Principal Investigator

Charles R. Rogers, PhD, MPH, MS, MCHES®

Research Team Members

Candace Henley, MPH, The Blue Hat Foundation
Curt Pesmen, BoCo Media
Karen Curtin, PhD, University of Utah
Kelly Krupa Rifelj, MPA, Medical College of Wisconsin
Margaret A. Handley, PhD, UC San Francisco
Mary A. De Vera, PhD, The University of British Columbia
Phuong Ly-Gallagher, The Colon Club
Brooks Bell, Lead From Behind
Walter Hickman, Fight Colorectal Cancer
Wenora Johnson, MPA, Fight Colorectal Cancer
Tiana N. Rogers, PhD, University of Utah


Cordero McCall, MBA, MPH, Medical College of Wisconsin, DAPD; Elaine Newcomb, Ellen Brooks, University of Utah; Fight Colorectal Cancer; Ethan Petersen, University of Utah; Fa Tuuhetaufa, University of Utah; Fares Qeadan, PhD, Kevin M. Korous, PhD, Medical College of Wisconsin; Loyola University; Justin X. Moore, PhD, Augusta University; Todd Lucas, PhD, Michigan State University; Allison Rosen;

Funding Period


Funding Agencies

5 For the Fight; Medical College of Wisconsin, National Cancer Institute (K01CA234319); University of Utah School of Medicine; The V Foundation for Cancer Research;


Colorectal cancer (CRC) is preventable when detected early. Because of effective screening, fewer Americans aged 50 and older are now being diagnosed with CRC or dying from it. Over the past 20 years, however, the number of Americans under age 50 who are diagnosed with CRC has doubled. Health experts estimate that the numbers of younger Americans with CRC will continue to increase rapidly over the next 10 years. The reasons for this increase are poorly understood. In addition, younger people are less likely to be diagnosed with CRC when the disease is still at an early stage. Also, of concern is that among men and women of all ages and all races, African-American men are the most likely to die of CRC.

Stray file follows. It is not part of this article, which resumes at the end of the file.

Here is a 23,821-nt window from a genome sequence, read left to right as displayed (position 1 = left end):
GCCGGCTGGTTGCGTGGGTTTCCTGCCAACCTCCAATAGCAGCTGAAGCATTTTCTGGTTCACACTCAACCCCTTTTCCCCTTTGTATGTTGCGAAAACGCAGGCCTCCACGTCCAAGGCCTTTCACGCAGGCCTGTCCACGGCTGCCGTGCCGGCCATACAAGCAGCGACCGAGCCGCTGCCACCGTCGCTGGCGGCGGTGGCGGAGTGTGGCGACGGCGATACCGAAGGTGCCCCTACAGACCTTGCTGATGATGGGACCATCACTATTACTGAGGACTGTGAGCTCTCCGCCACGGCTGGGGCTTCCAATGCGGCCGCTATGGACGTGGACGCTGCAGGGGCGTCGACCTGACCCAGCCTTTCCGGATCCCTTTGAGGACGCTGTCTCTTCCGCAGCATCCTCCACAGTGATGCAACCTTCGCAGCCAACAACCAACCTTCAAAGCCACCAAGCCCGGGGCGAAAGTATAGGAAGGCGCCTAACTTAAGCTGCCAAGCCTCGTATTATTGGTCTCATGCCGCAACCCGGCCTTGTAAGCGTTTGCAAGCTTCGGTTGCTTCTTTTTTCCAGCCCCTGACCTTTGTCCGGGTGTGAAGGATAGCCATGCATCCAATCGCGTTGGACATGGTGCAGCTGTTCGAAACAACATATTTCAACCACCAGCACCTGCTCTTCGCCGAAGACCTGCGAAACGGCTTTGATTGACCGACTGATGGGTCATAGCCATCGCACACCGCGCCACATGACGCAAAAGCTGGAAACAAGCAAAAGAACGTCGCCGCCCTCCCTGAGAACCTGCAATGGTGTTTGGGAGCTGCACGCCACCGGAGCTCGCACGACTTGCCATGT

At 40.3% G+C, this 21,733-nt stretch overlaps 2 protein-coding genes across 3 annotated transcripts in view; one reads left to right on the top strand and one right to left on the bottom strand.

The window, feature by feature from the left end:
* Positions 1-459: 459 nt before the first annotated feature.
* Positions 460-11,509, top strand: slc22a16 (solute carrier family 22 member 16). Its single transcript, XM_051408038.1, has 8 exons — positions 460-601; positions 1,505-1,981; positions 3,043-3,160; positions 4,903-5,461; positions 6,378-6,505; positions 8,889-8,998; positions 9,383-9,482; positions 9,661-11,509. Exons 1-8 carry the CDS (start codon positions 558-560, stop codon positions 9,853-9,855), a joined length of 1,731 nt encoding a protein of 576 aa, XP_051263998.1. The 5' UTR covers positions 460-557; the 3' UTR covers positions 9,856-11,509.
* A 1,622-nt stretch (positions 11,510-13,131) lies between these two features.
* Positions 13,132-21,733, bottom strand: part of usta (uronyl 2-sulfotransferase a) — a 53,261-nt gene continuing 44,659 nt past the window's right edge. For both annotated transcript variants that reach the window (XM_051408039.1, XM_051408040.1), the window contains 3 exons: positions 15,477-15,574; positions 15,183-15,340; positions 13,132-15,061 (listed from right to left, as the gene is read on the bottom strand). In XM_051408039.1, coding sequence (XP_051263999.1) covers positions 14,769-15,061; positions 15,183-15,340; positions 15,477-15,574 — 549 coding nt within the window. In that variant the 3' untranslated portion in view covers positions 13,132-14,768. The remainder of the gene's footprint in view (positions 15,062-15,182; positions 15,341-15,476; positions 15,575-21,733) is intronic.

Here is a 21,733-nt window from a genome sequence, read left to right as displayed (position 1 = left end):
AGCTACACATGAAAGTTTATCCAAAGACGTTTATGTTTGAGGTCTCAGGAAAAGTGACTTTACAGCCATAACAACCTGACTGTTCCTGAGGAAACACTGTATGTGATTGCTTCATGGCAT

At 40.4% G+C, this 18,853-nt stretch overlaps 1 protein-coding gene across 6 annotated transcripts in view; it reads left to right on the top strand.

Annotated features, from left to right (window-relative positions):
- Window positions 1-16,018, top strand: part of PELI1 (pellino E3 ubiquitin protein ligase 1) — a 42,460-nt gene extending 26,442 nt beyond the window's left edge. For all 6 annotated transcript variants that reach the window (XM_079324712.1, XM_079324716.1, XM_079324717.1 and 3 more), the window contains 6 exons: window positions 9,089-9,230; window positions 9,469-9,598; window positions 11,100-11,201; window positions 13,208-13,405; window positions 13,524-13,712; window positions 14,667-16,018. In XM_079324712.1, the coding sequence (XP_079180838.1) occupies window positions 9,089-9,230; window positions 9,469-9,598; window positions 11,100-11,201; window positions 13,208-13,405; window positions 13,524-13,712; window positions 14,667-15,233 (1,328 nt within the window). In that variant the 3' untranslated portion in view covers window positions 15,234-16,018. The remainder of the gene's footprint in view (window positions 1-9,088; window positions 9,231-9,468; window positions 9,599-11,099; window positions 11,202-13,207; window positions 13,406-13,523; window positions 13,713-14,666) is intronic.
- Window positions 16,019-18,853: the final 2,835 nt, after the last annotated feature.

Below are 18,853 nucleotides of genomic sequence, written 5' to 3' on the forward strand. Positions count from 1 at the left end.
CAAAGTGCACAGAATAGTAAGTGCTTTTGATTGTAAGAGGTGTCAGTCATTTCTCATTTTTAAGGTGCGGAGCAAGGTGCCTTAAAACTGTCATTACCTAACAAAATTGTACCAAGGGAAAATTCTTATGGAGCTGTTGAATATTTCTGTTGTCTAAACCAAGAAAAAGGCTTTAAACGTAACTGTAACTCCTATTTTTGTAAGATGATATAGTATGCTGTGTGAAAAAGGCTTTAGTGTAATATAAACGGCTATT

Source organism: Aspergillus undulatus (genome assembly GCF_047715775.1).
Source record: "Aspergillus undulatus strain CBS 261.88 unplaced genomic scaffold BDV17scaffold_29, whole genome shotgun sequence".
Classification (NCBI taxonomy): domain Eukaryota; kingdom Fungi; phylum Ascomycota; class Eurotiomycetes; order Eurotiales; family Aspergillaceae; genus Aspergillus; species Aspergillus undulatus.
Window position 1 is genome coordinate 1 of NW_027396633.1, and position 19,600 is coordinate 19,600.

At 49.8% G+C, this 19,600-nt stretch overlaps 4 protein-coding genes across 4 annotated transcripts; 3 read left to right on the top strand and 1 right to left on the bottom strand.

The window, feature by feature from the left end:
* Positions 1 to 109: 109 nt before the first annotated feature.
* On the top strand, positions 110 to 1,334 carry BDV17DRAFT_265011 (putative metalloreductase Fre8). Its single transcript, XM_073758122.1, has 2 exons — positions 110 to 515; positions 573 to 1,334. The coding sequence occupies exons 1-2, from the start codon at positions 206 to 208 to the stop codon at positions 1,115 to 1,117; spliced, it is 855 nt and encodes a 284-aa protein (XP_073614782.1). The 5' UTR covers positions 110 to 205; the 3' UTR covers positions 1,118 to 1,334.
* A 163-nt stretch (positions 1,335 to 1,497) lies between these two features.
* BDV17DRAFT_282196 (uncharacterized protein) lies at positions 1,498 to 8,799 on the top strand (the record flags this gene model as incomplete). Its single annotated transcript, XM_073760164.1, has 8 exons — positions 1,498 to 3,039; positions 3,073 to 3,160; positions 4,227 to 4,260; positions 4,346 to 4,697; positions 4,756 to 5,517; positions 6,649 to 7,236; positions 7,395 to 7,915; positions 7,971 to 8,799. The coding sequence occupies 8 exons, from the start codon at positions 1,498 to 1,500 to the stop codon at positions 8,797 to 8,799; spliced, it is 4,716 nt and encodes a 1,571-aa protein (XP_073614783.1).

The goal of this study is to better understand the reasons why people under age 50 in Utah are being diagnosed with CRC. As a first step, the researchers plan to identify the specific places in Utah where diagnoses of CRC among younger people are increasing the most. Next, they plan to conduct 1-hour recorded Zoom interviews over phone and/or video with 20 people who live in these places and were diagnosed with CRC when they were under age 50. Thirdly, the researchers plan to create and test a program that will raise Utahns’ awareness of the increasing risk of CRC among residents of the state who are aged under 50. This study is unique as CRC survivors are key to helping drive the study forward.

Overview c/o the PI and the V Foundation

Selected Publications and Presentations

Rogers, C. R., Korous, K. M., De Vera, M. A., Shaukat, A., Brooks, E., Rifelj, K., Henley, C., Johnson, W., & Rogers, T. N. (2023). “It’s probably just hemorrhoids”: A qualitative exploration of the lived experiences and perceptions of long-term survivors of early-onset colorectal cancer. Cancer Epidemiology, Biomarkers & Prevention. doi: 10.1158/1055-9965.EPI-23-0443.

Rogers, C. R., Korous, K. M., Brooks, E., De Vera, M., Tuuhetaufa, F., Lucas, T., Curtin, K., Pesman, C., Johnson, W., Gallagher, P., & Moore, J. X. (2022). Early-Onset Colorectal Cancer Survival Differences and Potential Geographic Determinants Among Men and Women in Utah. American Society of Clinical Oncology Educational Book, 42. doi: 10.1200/EDBK_35024.

Rogers, C. R., Brooks, E., Curtin, K., De Vera, M. A., Qeadan, F., Rogers, T. N., Petersen, E., Gallagher, P., Pesmen, C., Johnson, W., Henley, C., Hickman, W., Newcomb, E., Korous, K. M., & Handley, M. A. (2021). Protocol for #iBeatCRC: a community-based intervention to increase early-onset colorectal cancer awareness using a sequential explanatory mixed-methods approach. BMJ open, 11(12), e048959.